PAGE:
On the very cutting edge of this imaging-genetic crystal ball technology, lies a recent paper entitled, “Distinct patterns of brain activity in young carriers of the APOE-e4 allele” by Fillippini and colleagues [doi: 10.1073/pnas.0811879106].  Here, the research team asks whether individuals in their late 20’s show structural/functional brain differences that are related to APOE genotype.  They employ various forms of imaging analysis such as a comparison of brain activity when subjects were performing a novel vs. familiar memory task and also an analysis of so-called resting state networks – which reflect a form of temporal coherence (brain areas that oscillate in-sync with each other when subjects are lying still and doing nothing in the scanner).  For the analysis of the memory task, the team found that APOEe4 carriers showed more activation in the hippocampus as well as other brain regions like the anterior midbrain and cerebellum.  When the team analysed a particular resting state network – the default mode network – they found differences in the medial temporal lobe (containing head of the hippocampus and amygdala) as well as the medial prefronal cortex.  According to the paper, none of these differences could be explained by differences in the structure or resting perfusion of the young-adult brains in the study.

Wow, these results seem to suggest that decades before any mild cognitive impairments are observable, there are already subtle differences in the physiology of the APOEe4 brain – all of which could be detected using the data obtained in 6 minutes of rest. 6 minutes of rest and spit in a cup – what does the future hold?

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PhotoImage via Wikipedia Like most parents, I enjoy watching my children develop and marvel at the many similarities they bear to myself and my wife. The reshuffling of physical and behavioral features is always a topic of discussion and is the definitive icebreaker during uncomfortable silences with the inlaws. In some cases, the children are blessed with the better traits, but in other cases, there’s no option but to cringe when, “Look – wow, he really has your nose – hmmm”, is muttered. Most interesting, is the unfolding of patterns of behavior that unfold slowly with age. Differences in temperament and personality can instill great pride in parents but also can be a grating source of friction. One of my F1’s has recently taken to sessions of shrill, spine rattling, screaming which I hope will pass soon.

Why ? Many parents ask. “Have WE been raising him/her to do this ? – surely that’s what the neighbors must think”. “Is it something in the family ? I heard Aunt Marie was a bit of a screamer as a child – hmmm.”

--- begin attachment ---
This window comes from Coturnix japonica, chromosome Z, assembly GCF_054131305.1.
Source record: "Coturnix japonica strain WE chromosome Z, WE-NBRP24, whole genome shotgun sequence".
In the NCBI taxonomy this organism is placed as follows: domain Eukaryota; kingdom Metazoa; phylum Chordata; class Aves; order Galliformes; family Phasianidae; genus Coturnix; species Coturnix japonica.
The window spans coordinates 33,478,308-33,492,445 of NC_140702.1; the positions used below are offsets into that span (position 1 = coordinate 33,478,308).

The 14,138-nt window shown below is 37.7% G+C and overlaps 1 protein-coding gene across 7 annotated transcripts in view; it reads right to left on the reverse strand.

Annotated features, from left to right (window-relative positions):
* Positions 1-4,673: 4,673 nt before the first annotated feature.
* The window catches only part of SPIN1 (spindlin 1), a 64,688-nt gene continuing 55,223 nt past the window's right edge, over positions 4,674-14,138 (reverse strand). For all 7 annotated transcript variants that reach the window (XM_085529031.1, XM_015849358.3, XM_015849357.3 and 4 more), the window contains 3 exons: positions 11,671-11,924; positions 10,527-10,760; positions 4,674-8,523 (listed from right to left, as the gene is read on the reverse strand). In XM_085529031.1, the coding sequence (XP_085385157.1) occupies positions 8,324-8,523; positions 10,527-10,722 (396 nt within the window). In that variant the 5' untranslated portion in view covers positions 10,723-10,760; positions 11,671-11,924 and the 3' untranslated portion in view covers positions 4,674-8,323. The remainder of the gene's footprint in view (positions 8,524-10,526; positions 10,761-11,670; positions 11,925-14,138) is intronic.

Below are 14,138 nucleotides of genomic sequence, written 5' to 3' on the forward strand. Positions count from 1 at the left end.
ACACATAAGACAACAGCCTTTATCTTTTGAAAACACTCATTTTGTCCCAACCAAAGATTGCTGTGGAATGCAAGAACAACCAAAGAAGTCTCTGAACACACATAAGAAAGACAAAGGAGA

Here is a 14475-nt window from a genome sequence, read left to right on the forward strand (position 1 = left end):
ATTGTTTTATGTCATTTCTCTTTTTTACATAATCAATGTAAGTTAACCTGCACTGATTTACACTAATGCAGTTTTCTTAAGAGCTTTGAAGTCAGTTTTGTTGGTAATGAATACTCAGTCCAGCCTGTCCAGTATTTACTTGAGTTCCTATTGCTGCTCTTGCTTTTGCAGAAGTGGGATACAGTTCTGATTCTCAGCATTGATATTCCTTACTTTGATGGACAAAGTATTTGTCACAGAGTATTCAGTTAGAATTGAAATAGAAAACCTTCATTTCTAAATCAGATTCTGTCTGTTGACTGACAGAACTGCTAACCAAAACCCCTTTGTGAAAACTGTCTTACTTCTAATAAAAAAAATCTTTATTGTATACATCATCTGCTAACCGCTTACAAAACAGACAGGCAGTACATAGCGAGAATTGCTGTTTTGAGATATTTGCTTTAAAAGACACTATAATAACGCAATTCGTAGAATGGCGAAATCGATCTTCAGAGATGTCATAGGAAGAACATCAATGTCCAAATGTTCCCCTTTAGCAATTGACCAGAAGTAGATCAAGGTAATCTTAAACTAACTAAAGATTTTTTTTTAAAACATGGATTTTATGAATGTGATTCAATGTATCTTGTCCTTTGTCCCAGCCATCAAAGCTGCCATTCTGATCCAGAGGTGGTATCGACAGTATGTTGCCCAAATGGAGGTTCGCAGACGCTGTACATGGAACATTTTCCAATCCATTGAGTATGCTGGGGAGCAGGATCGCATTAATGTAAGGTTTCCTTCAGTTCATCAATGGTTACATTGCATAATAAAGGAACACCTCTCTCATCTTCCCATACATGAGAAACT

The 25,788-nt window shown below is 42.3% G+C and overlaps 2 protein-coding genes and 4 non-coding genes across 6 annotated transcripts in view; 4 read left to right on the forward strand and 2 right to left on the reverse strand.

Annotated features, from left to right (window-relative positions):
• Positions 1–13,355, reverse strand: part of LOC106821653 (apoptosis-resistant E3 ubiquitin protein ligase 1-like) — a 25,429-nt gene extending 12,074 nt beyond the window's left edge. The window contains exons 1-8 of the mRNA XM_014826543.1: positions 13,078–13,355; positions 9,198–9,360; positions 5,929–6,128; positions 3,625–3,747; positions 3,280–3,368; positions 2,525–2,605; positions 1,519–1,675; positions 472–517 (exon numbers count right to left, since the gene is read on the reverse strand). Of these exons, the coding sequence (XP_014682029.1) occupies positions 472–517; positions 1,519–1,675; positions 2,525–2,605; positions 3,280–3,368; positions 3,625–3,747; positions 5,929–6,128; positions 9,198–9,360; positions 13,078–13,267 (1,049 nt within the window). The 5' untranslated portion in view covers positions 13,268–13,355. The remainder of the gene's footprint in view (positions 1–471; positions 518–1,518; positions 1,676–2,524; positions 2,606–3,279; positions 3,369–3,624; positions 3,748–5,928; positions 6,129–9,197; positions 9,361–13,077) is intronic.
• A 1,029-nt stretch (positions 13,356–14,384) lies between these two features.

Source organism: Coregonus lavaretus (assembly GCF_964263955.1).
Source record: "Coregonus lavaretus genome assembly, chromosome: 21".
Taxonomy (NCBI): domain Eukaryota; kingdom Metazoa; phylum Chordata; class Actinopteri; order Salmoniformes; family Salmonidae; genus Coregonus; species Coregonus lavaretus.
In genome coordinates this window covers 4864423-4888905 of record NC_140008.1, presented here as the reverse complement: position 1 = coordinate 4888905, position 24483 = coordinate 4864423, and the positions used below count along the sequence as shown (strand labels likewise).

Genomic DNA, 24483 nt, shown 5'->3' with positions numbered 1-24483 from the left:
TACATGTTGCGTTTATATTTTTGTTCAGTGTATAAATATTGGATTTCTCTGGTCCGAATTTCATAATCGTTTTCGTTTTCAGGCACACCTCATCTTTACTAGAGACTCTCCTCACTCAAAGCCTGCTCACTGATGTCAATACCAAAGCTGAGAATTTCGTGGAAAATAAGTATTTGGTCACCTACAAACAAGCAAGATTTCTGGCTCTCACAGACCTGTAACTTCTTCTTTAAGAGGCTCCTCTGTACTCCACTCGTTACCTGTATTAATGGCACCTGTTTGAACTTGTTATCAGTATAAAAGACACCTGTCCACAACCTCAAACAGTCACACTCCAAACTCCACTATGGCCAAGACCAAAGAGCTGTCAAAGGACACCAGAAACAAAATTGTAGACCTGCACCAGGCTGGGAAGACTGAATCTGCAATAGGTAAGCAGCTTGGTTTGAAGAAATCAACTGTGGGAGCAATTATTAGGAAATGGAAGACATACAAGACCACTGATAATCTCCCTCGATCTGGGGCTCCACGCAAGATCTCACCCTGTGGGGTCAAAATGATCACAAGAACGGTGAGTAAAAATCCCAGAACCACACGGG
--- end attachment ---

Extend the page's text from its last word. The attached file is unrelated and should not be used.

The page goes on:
In one of several of their landmark studies on the genetic regulation of pediatric brain development, Jay Giedd and colleagues, now provide in their recent paper, “Variance Decomposition of MRI-Based Covariance Maps Using Genetically-Informative Samples and Structural Equation Modeling”, a core framework on the relative contribution of genes vs. environment for the developing cortex. The paper is part of an ongoing longitudinal study of pediatric brain development at the Child Psychiatry branch at NIMH. Some 600 children participated – including identical twins, fraternal twins, siblings and singleton children.

The team used an analytical approach known as MACAAC (Mapping Anatomical Correlations Across the Cerebral Cortex) to ask how much does the variation in a single part of the brain co-vary with other parts ? Then the team used structural equation modeling to explore how much this co-variation might differ across identical twins vs. fraternal vs. siblings vs. age-matched singleton children. In locations where there is an high genetic contribution to co-variation in cortical thickness, identical twins should co-vary more tightly than fraternal twins or siblings etc. In this way, the team were able to parse out the relative influence of genes vs. environment to the developing brain.

In general terms, the team reports that a single genetic factor accounts for the majority of variation in cortical thickness, which they note may be consistent with a major mechanism of development of cortical layers involving the migration of neurons along radial glia. Genetic co-variances across separate locations in the brain were highest in the frontal cortex, middle temporal gyrus and left supramarginal gyrus. Interestingly, when environmental covariations were observed, they were usually restricted to just one hemisphere, while genetic covariations were often observed bilaterally.

Figure 5 of this paper is really incredible, it shows which areas of the cortex are more influenced by genes vs. environment. If I can just find the areas involved in screaming, the next time one of my neighbors looks askance at my F1, I’ll be able to explain.